Can an independent lender lower its sales expenses to compete with banks and credit unions that pay mortgage loan originators (MLOs) 50-80 basis points plus a salary? The data and analytics are there for management to evaluate branches, either in recruiting new sites or putting up a fight in keeping existing sites being recruited by other companies. The key driver here is high sales expense. Lenders are beginning to realize it and are adjusting compensation. Analysts believe that massive changes aren’t necessarily needed, but there are reports of branches and regions accepting lower comp structures for lower/more competitive pricing, increased advertising budgets, or servicing portfolio retention efforts.

Arguably IMBs deliver a great “tool kit” to their MLOs. Sure, originators will often favor a better comp plan in deciding where to work, but management can do their utmost to create an environment where that decision isn’t purely based on compensation. LOs want better leads, for example, good back-office efficiency, and above-average pricing. They also want to work for a company that drives high levels of customer satisfaction, so that they can be more likely to see referrals in the future (a good article for reference was written by STRATMOR Customer Experience Director Mike Seminari in his August 2023 Customer Experience Tip). There are lenders who raise minimum production levels and reduce compensation basis points, but simultaneously are improving pricing and the quality of leads, providing impactful training, and improving turn times and back-office efficiency to add value. LOs make less per loan but close more loans, and the lender is in better financial shape. What is your company’s highest priority?

Timing and Transparency Are Key

Industry veterans knew that the heady days of 2020 and 2021 wouldn’t last forever as “trees don’t grow on the moon.” Volume declined in 2022 and again in 2023, and along with it refinance volume and margins. Some lenders held on too long without reducing margins or non-productive originators, creating morale issues within companies, while others used the tools available to them to monitor pricing, compensation, and profitability. Regional and divisional managers were either cut or held accountable while keeping an eye on the competitive landscape given the higher cost structure relative to the number of units a lender was able to produce in a given time.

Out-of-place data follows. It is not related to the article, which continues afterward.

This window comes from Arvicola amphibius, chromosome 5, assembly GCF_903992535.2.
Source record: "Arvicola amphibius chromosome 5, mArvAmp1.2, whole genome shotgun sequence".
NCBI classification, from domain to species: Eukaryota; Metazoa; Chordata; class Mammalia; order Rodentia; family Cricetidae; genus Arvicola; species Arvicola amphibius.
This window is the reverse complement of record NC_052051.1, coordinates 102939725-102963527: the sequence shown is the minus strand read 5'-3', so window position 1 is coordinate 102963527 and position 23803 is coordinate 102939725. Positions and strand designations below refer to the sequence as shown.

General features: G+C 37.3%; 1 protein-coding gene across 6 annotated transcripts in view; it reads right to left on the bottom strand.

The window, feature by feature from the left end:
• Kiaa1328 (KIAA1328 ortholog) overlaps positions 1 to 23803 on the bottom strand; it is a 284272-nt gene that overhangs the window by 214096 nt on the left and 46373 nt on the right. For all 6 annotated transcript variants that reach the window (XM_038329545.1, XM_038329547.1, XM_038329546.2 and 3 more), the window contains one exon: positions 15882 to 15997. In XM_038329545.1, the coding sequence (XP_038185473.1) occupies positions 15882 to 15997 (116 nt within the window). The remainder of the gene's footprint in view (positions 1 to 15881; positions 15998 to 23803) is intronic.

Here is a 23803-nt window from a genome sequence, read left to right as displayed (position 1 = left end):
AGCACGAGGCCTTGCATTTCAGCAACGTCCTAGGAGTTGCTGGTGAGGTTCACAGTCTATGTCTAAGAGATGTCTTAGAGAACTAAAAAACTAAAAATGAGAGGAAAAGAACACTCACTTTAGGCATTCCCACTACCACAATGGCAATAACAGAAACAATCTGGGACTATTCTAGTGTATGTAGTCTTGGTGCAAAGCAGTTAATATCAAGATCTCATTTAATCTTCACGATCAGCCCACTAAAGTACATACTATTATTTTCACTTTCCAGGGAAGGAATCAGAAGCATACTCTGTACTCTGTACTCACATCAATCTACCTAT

No lender wants to be “the first penguin in the water” in terms of reducing LO compensation, although many IMBs eye bank and credit union structures with envy. It’s hard to go to loan officers and tell them they’ve got to reduce their commissions, even in exchange for more marketing dollars or aggressive pricing. Some lenders implement dollar minimums and maximums with everyone, increasing the competitiveness on larger loans. Others put in an LO comp structure where a worker receives a typical base salary plus a bonus during a busy time. When the market slows, they’ll go back to their typical levels.

As STRATMOR Senior Partner Garth Graham cites in his July 2023 Sales Compensation article, “Lender compensation should be more aligned with the actual objective – to help families get a new home (purchase) or better manage their monthly mortgage expense (refinance), and not solely the mortgage amount. Introducing at least some elements of unit-based compensation may be a catalyst to change the culture of the company.” Graham believes that lenders who hope to stay in the game over the long term, and to be wildly more successful when the cycle turns and the business comes back, should be working on sales compensation structures now.

Lenders have increased the transparency of margins and structures. Experienced LOs know that it is expensive to run a company, especially with repurchases, concessions, early pay off penalties, health care costs, underwriting, and so on, and appreciate knowing the costs of running the business, targets, and margins. Stronger use of analytics platforms helps guide mortgage executives to determine how many concessions their LOs should be offering and determine which LOs and branches are profitable with their compensation structure. And this will continue in 2024 and beyond.